Where They’re Headed: Matt Willig ’18

Where They’re Headed: Matt Willig ’18

Geology major Matt Willig ’18 is trading in his red Haverford gear to “go blue” this fall.

“In September, I’ll be starting my first of two years in a master’s of science program on the sustainable systems track at the University of Michigan’s School for Environment and Sustainability (SEAS),” he says. “At SEAS, as a school within the University, you get the resources and connections of a big institution, but day-to-day you’re still learning in a smaller, close-knit community, not unlike Haverford.”

And as at Haverford, where he was required to complete a senior thesis, Willig’s time at SEAS will culminate in an exhaustive capstone experience: participation in a collaborative initiative known as a “master’s project.”

“Basically, a master’s project is where three students work together with a client of SEAS to solve real-world environmental problems that the client has,” Willig explains. “Getting to translate what you learn in the classroom directly into the workplace really allows you to make the most of your time there.”

Over the course of the two-year program, Willig will develop a sound understanding of “ecological principles, the capabilities of technology, and the mechanisms that reshape social and economic progress,” expertise that he plans to channel into a career in sustainability planning. It’s a professional goal that’s been in the works for a while, since the spring of his junior year at Haverford.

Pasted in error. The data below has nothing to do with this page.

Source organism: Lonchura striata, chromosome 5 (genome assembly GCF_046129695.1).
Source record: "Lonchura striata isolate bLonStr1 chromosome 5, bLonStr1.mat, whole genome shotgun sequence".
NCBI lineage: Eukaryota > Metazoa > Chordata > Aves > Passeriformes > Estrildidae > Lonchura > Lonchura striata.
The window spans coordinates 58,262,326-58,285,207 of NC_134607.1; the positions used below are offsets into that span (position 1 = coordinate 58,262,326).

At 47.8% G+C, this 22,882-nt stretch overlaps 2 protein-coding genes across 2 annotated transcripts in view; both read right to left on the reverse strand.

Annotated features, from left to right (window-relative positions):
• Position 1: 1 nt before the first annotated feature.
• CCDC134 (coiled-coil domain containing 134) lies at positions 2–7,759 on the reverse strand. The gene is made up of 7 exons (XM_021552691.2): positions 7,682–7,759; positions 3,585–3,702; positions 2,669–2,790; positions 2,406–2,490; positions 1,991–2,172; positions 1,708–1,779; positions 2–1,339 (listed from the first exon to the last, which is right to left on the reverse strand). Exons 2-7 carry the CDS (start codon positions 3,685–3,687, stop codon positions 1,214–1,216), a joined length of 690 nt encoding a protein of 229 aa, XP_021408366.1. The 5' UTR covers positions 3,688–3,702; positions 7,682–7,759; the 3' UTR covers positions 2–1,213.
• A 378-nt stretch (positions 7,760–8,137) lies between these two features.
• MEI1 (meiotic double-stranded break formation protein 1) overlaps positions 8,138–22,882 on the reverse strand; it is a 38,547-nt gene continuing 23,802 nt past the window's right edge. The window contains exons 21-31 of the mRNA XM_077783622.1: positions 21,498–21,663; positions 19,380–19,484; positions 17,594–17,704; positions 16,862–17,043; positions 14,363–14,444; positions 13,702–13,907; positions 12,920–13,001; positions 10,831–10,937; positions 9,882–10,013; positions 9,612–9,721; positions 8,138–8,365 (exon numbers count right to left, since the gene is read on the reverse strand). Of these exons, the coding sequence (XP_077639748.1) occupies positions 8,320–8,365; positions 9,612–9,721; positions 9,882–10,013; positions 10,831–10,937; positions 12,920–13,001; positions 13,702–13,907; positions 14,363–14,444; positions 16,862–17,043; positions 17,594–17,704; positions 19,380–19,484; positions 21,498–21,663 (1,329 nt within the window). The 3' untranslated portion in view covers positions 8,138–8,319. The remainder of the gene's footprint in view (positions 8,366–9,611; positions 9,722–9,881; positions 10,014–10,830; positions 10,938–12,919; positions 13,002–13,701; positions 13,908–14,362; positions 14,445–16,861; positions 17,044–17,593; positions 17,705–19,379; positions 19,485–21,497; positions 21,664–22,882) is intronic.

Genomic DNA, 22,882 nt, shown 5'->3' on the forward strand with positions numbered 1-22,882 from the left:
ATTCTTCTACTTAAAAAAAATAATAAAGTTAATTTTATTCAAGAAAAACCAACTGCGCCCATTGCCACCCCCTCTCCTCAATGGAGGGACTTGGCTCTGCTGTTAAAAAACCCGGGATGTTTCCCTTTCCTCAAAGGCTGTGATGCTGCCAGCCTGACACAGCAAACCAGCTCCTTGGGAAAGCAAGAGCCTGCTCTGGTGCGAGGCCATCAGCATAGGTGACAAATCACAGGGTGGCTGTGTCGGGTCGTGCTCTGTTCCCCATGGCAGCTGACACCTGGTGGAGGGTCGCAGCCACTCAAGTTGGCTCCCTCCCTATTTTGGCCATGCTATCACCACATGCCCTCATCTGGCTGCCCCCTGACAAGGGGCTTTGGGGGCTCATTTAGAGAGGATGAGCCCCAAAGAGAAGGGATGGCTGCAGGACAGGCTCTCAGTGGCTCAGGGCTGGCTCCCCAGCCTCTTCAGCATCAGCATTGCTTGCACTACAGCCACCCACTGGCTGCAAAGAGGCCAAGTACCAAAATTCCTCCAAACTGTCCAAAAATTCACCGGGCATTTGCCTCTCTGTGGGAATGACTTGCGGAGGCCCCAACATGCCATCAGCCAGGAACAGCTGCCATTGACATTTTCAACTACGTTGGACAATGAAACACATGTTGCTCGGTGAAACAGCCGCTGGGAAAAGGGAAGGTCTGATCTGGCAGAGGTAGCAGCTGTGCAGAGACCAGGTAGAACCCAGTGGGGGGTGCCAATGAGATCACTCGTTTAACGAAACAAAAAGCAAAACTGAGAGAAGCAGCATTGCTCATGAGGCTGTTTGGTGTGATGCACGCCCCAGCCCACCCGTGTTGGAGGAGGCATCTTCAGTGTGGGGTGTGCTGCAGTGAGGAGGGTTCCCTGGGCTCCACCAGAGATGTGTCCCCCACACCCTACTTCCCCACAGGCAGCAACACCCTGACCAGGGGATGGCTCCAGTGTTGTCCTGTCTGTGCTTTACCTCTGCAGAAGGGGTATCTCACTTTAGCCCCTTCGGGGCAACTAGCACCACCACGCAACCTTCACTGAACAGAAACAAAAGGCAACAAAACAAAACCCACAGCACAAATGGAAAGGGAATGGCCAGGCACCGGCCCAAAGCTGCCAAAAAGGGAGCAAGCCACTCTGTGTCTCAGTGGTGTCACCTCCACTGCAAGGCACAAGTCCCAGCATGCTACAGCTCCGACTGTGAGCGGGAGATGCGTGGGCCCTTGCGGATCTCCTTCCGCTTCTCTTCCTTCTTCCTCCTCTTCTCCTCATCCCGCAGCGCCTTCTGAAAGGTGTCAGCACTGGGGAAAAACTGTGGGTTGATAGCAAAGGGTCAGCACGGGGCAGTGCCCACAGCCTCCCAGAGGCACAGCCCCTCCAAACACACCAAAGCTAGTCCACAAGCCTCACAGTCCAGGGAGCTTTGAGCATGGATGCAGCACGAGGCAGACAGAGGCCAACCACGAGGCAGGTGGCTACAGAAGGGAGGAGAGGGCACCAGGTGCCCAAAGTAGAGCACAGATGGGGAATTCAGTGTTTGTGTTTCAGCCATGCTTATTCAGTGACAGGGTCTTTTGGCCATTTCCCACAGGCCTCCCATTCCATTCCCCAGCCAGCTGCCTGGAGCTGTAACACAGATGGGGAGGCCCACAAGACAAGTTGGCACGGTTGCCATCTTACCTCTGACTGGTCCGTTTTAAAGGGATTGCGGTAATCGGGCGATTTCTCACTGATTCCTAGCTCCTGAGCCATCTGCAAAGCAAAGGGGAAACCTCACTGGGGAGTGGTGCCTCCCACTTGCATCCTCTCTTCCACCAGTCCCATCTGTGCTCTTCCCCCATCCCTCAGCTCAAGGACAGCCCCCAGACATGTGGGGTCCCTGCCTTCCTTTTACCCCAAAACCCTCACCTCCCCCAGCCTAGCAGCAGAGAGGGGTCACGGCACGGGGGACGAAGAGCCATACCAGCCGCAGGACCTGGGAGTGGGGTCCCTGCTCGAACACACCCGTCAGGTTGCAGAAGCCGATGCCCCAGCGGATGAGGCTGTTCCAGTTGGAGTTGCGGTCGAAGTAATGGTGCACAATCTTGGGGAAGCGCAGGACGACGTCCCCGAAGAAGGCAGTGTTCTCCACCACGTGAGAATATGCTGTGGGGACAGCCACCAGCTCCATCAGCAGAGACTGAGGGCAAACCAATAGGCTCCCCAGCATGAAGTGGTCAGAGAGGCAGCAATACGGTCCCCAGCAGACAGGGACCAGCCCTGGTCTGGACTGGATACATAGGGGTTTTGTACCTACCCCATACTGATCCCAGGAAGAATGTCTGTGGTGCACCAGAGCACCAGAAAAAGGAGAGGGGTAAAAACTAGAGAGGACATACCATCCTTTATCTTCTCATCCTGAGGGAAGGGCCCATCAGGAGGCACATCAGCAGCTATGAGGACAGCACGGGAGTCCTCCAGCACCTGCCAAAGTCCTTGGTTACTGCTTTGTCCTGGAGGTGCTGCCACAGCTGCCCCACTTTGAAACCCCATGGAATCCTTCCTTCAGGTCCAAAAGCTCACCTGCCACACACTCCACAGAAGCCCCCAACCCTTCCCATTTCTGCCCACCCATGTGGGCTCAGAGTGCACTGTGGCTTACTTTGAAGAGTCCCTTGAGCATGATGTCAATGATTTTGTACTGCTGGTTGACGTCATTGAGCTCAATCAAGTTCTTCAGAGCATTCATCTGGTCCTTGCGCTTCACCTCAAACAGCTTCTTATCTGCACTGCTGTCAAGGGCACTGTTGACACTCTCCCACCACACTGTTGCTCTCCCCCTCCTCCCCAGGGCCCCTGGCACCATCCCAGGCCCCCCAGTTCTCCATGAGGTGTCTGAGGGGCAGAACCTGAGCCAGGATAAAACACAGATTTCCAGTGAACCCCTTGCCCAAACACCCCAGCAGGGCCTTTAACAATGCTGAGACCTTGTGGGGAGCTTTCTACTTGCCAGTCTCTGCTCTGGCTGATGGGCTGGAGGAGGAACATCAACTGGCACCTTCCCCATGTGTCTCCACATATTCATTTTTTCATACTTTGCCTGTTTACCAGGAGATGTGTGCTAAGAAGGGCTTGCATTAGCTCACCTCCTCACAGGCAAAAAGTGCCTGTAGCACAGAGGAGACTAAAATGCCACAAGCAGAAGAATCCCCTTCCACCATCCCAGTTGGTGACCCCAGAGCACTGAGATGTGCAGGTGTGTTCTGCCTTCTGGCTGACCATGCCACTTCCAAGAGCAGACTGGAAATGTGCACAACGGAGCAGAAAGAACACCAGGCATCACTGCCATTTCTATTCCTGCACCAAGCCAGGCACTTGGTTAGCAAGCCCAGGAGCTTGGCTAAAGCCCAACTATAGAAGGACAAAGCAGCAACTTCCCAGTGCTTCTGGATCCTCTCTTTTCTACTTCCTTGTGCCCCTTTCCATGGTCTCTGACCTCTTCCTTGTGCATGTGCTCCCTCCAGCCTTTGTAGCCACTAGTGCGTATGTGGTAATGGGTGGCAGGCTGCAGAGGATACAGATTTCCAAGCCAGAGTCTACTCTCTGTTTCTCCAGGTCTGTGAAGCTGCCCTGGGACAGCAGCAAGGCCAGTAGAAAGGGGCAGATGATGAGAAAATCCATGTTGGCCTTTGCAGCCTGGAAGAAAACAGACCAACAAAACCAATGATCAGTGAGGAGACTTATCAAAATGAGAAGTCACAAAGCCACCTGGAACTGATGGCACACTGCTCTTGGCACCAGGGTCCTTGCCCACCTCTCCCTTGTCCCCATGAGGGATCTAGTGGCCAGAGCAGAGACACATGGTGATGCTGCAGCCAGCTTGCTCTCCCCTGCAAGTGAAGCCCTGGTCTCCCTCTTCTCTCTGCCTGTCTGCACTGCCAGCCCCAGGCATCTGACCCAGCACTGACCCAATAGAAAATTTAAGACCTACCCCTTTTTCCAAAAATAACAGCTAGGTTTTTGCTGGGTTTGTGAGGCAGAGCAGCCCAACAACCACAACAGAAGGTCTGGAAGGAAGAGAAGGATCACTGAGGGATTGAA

“I was first drawn to studying sustainable design back then, when I was taking two courses, one on acid mine drainage systems and another on the development of petroleum networks, that strongly highlighted the dire environmental and sociocultural consequences of mismanaged non-renewable resource development,” he says. “At SEAS, I intend to study how to design sustainable water systems that ensure public access to clean and safe water, focusing my research on rehabilitating water infrastructures that have been degraded by industrial activity.”

That degradation, as manifest in the water crisis that has ravaged Flint, Mich., in recent years, demands a solution, one that Willig, a soon-to-be sustainable architect, could theoretically provide.

“After all,” he says wryly, “an M.S. in sustainable systems is all learning how to use resources efficiently and find an equitable balance between industrial and community needs.”

 

“Where They’re Headed” is a blog series reporting on the post-collegiate plans of recent Haverford graduates.

 

Photo: Sporting a U of M sweatshirt, Matt Willig ’18 stands on the shores of Lake Huron. Photo courtesy of Matt Willig ’18.

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